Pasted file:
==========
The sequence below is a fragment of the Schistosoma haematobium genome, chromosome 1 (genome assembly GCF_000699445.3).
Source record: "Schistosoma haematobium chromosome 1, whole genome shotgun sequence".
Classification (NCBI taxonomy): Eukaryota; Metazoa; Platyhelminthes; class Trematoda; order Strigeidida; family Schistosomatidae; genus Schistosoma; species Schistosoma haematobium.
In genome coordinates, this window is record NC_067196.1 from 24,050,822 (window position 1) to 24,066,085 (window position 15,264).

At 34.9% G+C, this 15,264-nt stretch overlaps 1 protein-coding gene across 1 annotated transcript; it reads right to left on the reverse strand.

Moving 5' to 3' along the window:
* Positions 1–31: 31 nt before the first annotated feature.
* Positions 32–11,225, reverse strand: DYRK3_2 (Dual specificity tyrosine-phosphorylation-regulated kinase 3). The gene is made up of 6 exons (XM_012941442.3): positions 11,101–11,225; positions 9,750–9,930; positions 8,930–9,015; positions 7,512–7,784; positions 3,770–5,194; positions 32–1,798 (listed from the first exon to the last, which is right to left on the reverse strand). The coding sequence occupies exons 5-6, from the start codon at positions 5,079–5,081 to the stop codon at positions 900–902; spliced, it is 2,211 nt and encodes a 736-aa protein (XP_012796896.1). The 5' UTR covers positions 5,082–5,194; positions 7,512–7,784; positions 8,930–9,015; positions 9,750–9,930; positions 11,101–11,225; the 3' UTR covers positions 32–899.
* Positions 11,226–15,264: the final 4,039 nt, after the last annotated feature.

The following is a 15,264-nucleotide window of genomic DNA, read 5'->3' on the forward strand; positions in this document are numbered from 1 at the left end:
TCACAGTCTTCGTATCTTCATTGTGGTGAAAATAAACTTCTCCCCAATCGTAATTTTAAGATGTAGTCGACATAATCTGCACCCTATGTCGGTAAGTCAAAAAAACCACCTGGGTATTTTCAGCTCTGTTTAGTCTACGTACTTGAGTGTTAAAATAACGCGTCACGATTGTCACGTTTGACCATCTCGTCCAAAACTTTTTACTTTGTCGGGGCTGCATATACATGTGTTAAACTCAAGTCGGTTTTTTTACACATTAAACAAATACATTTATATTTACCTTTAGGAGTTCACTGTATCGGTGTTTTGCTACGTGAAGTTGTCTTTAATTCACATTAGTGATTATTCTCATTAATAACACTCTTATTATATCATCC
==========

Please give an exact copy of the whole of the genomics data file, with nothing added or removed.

The sequence below is a fragment of the Schistosoma haematobium genome, chromosome 1 (genome assembly GCF_000699445.3).
Source record: "Schistosoma haematobium chromosome 1, whole genome shotgun sequence".
Classification (NCBI taxonomy): Eukaryota; Metazoa; Platyhelminthes; class Trematoda; order Strigeidida; family Schistosomatidae; genus Schistosoma; species Schistosoma haematobium.
In genome coordinates, this window is record NC_067196.1 from 24,050,822 (window position 1) to 24,066,085 (window position 15,264).

At 34.9% G+C, this 15,264-nt stretch overlaps 1 protein-coding gene across 1 annotated transcript; it reads right to left on the reverse strand.

Moving 5' to 3' along the window:
* Positions 1–31: 31 nt before the first annotated feature.
* Positions 32–11,225, reverse strand: DYRK3_2 (Dual specificity tyrosine-phosphorylation-regulated kinase 3). The gene is made up of 6 exons (XM_012941442.3): positions 11,101–11,225; positions 9,750–9,930; positions 8,930–9,015; positions 7,512–7,784; positions 3,770–5,194; positions 32–1,798 (listed from the first exon to the last, which is right to left on the reverse strand). The coding sequence occupies exons 5-6, from the start codon at positions 5,079–5,081 to the stop codon at positions 900–902; spliced, it is 2,211 nt and encodes a 736-aa protein (XP_012796896.1). The 5' UTR covers positions 5,082–5,194; positions 7,512–7,784; positions 8,930–9,015; positions 9,750–9,930; positions 11,101–11,225; the 3' UTR covers positions 32–899.
* Positions 11,226–15,264: the final 4,039 nt, after the last annotated feature.

The following is a 15,264-nucleotide window of genomic DNA, read 5'->3' on the forward strand; positions in this document are numbered from 1 at the left end:
TCACAGTCTTCGTATCTTCATTGTGGTGAAAATAAACTTCTCCCCAATCGTAATTTTAAGATGTAGTCGACATAATCTGCACCCTATGTCGGTAAGTCAAAAAAACCACCTGGGTATTTTCAGCTCTGTTTAGTCTACGTACTTGAGTGTTAAAATAACGCGTCACGATTGTCACGTTTGACCATCTCGTCCAAAACTTTTTACTTTGTCGGGGCTGCATATACATGTGTTAAACTCAAGTCGGTTTTTTTACACATTAAACAAATACATTTATATTTACCTTTAGGAGTTCACTGTATCGGTGTTTTGCTACGTGAAGTTGTCTTTAATTCACATTAGTGATTATTCTCATTAATAACACTCTTATTATATCATCC